are expressed with roughly the same anterior boundaries in segmented tissues
and that the next more posterior group is expressed one or two segments
(See Fig. 14.39, Browder et al., 1991;
Gilbert, 1997, Fig. 16.3; Kalthoff, 1996, Fig. 22.6; Wolpert et al.,
1998, Fig. 4.8)
There are some interesting differences
in the regulation between vertebrate and Drosophila homeotic genes.
- First, each vertebrate hox cluster is the size
of the Ubx gene in Drosophila. This observation has been
used to argue that the regulation of the Drosophila complex is more
complex. Indeed, whereas we have observed shared regulatory elements in
the vertebrate genes, in Drosophila each homeotic gene appears to
function more or less independantly.
- Second unlike in Drosophila, there are
no equivalent pair rule and segment polarity genes setting up segmentation
for the homeotic genes. While many homologues of these genes exist, such
as even skipped and paired, these homologues are often expressed after
the homeotic genes are expressed. Thus, it is still a mystery how vertebrate
hox genes are turned on in embryogenesis.
In vertebrates, the main evidence of segmentation
is in the vertebral column. The head, the fore- and hindlimbs are later
adaptations onto the early vertebrate skeleton. The earliest expression
studies focused on the expression of hox genes in the prevertebra of mid-gestation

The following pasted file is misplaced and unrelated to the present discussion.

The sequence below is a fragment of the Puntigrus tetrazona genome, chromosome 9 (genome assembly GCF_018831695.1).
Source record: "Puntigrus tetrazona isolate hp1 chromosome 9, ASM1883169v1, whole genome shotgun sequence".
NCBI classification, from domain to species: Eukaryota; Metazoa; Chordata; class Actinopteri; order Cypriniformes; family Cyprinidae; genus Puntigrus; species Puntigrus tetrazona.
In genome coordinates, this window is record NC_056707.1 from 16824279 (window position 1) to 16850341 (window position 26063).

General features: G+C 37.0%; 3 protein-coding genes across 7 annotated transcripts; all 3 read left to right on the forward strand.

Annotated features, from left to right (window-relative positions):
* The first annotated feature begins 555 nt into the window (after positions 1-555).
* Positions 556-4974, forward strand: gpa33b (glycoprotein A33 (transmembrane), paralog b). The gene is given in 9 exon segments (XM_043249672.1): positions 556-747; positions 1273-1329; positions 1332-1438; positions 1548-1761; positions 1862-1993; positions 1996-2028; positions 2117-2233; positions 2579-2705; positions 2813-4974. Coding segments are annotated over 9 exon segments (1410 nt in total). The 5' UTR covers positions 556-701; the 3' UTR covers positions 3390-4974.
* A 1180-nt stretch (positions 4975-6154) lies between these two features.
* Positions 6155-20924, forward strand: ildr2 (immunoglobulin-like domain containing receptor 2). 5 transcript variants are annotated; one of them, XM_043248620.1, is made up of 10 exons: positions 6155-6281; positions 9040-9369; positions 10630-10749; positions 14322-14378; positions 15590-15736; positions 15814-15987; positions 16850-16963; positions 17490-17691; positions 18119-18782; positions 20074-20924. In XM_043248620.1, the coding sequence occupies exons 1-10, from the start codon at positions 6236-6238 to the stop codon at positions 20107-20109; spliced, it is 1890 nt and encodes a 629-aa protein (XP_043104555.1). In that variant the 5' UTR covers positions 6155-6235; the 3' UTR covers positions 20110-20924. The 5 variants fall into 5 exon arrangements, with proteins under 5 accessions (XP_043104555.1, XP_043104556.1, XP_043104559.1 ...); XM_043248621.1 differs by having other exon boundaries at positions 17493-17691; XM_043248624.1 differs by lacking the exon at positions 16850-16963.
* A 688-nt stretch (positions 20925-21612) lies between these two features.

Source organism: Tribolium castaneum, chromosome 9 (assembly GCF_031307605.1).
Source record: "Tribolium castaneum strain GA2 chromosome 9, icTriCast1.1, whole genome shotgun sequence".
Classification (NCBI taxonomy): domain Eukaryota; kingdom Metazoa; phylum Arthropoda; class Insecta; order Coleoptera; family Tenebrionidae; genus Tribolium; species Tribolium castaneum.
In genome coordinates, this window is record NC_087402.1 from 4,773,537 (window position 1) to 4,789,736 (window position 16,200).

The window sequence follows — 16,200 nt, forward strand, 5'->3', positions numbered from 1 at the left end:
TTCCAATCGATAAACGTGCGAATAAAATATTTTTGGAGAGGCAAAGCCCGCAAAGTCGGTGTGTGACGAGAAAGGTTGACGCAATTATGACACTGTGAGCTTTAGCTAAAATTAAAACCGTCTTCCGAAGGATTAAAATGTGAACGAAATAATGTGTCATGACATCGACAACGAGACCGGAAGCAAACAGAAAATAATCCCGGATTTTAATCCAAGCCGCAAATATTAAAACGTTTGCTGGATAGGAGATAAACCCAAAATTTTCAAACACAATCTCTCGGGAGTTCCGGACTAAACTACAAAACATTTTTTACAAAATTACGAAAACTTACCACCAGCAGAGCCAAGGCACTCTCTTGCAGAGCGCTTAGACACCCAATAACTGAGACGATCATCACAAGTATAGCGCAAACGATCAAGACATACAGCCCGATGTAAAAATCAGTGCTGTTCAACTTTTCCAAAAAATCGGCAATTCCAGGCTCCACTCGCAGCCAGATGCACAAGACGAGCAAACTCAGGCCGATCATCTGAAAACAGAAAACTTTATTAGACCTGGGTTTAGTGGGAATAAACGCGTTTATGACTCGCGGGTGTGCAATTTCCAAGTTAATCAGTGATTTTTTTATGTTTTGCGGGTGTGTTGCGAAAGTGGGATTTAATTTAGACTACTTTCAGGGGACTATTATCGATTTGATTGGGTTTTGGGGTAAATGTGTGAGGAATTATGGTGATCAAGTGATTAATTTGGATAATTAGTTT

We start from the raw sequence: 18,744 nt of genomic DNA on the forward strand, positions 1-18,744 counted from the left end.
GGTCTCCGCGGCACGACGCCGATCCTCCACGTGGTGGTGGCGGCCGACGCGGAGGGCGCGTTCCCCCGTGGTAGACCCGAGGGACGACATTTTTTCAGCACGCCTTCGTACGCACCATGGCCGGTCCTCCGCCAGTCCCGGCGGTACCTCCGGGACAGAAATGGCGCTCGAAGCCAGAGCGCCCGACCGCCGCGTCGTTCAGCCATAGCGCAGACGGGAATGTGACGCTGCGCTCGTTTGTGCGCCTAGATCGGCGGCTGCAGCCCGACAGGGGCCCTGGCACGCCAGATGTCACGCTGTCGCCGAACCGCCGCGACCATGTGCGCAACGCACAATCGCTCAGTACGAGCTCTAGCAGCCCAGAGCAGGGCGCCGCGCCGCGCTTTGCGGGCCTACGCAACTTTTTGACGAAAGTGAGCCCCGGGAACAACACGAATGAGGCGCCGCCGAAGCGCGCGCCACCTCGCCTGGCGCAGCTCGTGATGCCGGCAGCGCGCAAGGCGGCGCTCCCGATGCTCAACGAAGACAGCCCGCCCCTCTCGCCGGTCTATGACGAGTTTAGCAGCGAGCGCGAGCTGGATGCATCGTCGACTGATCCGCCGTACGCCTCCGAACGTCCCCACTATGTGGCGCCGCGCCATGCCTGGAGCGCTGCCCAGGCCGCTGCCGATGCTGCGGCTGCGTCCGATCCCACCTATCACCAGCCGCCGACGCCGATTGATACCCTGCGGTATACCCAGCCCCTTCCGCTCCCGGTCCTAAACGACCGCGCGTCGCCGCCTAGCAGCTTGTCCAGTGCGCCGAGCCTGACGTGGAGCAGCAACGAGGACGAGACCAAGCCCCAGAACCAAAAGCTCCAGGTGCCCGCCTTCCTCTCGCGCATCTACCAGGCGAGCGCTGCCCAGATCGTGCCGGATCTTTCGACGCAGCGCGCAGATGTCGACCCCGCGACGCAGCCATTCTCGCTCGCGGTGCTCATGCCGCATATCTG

embryos. In these experiments, it was realized that specific paralogue groups
had anterior boundaries within prevertebra and that each vertebra had its
own hox address or code. Whereas the anterior boundaries are well defined,
the posterior boundaries of hox genes are not; suffice it to say that many
more homeotic genes are expressed within posterior segments than in anterior
Hox Gene Expression and Embryogenesis
Recall that during neurulation, the vertebral precursors,
somites, condense out of axial medoderm as the neural folds emerge
from Hensen's node. Whereas the somites are the earliest and most overt
evidence of the segmentation at this time, there is a theory that the nervous
system is segmented as well. As the neural folds are emerging and before
we begin to see somites, electron microscopists have observed transient
stuctures within the neural folds called somitomeres. Although these structures
will disappear at somitogenesis, it is believed that the basic neural tube
is segmented, although there is little overt evidence to demonstrate this.
However, the existence of somitomeres helps to explain the boundaries of
hox gene expression within the midgestation CNS.
However, if we look at the CNS earlier in embryogenesis, shortly after neurulation,